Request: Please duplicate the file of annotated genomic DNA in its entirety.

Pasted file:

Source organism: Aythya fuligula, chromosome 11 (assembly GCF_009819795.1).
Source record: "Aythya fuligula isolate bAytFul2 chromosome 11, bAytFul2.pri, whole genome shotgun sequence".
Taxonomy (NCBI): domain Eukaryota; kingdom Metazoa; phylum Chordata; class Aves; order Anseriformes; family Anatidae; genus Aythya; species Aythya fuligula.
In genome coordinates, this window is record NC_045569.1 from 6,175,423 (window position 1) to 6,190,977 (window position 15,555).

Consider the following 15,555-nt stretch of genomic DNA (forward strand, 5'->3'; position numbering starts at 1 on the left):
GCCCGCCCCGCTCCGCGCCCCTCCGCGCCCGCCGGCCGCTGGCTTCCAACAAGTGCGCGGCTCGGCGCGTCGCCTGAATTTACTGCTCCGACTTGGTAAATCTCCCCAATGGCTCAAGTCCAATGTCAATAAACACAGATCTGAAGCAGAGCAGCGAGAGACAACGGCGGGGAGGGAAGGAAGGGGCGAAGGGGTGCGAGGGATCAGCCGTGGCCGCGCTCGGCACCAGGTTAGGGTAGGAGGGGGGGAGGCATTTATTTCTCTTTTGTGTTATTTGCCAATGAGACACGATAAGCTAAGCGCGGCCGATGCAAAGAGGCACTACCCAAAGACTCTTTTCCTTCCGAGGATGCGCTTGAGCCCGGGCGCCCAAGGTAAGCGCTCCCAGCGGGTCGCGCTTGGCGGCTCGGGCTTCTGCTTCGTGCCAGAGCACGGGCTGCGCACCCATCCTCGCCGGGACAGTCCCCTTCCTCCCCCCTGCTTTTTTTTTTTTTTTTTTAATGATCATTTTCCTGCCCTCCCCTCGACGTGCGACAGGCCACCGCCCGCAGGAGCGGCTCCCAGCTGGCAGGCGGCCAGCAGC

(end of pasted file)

Source organism: Aythya fuligula, chromosome 11 (assembly GCF_009819795.1).
Source record: "Aythya fuligula isolate bAytFul2 chromosome 11, bAytFul2.pri, whole genome shotgun sequence".
Taxonomy (NCBI): domain Eukaryota; kingdom Metazoa; phylum Chordata; class Aves; order Anseriformes; family Anatidae; genus Aythya; species Aythya fuligula.
In genome coordinates, this window is record NC_045569.1 from 6,175,423 (window position 1) to 6,190,977 (window position 15,555).

Consider the following 15,555-nt stretch of genomic DNA (forward strand, 5'->3'; position numbering starts at 1 on the left):
GCCCGCCCCGCTCCGCGCCCCTCCGCGCCCGCCGGCCGCTGGCTTCCAACAAGTGCGCGGCTCGGCGCGTCGCCTGAATTTACTGCTCCGACTTGGTAAATCTCCCCAATGGCTCAAGTCCAATGTCAATAAACACAGATCTGAAGCAGAGCAGCGAGAGACAACGGCGGGGAGGGAAGGAAGGGGCGAAGGGGTGCGAGGGATCAGCCGTGGCCGCGCTCGGCACCAGGTTAGGGTAGGAGGGGGGGAGGCATTTATTTCTCTTTTGTGTTATTTGCCAATGAGACACGATAAGCTAAGCGCGGCCGATGCAAAGAGGCACTACCCAAAGACTCTTTTCCTTCCGAGGATGCGCTTGAGCCCGGGCGCCCAAGGTAAGCGCTCCCAGCGGGTCGCGCTTGGCGGCTCGGGCTTCTGCTTCGTGCCAGAGCACGGGCTGCGCACCCATCCTCGCCGGGACAGTCCCCTTCCTCCCCCCTGCTTTTTTTTTTTTTTTTTTAATGATCATTTTCCTGCCCTCCCCTCGACGTGCGACAGGCCACCGCCCGCAGGAGCGGCTCCCAGCTGGCAGGCGGCCAGCAGC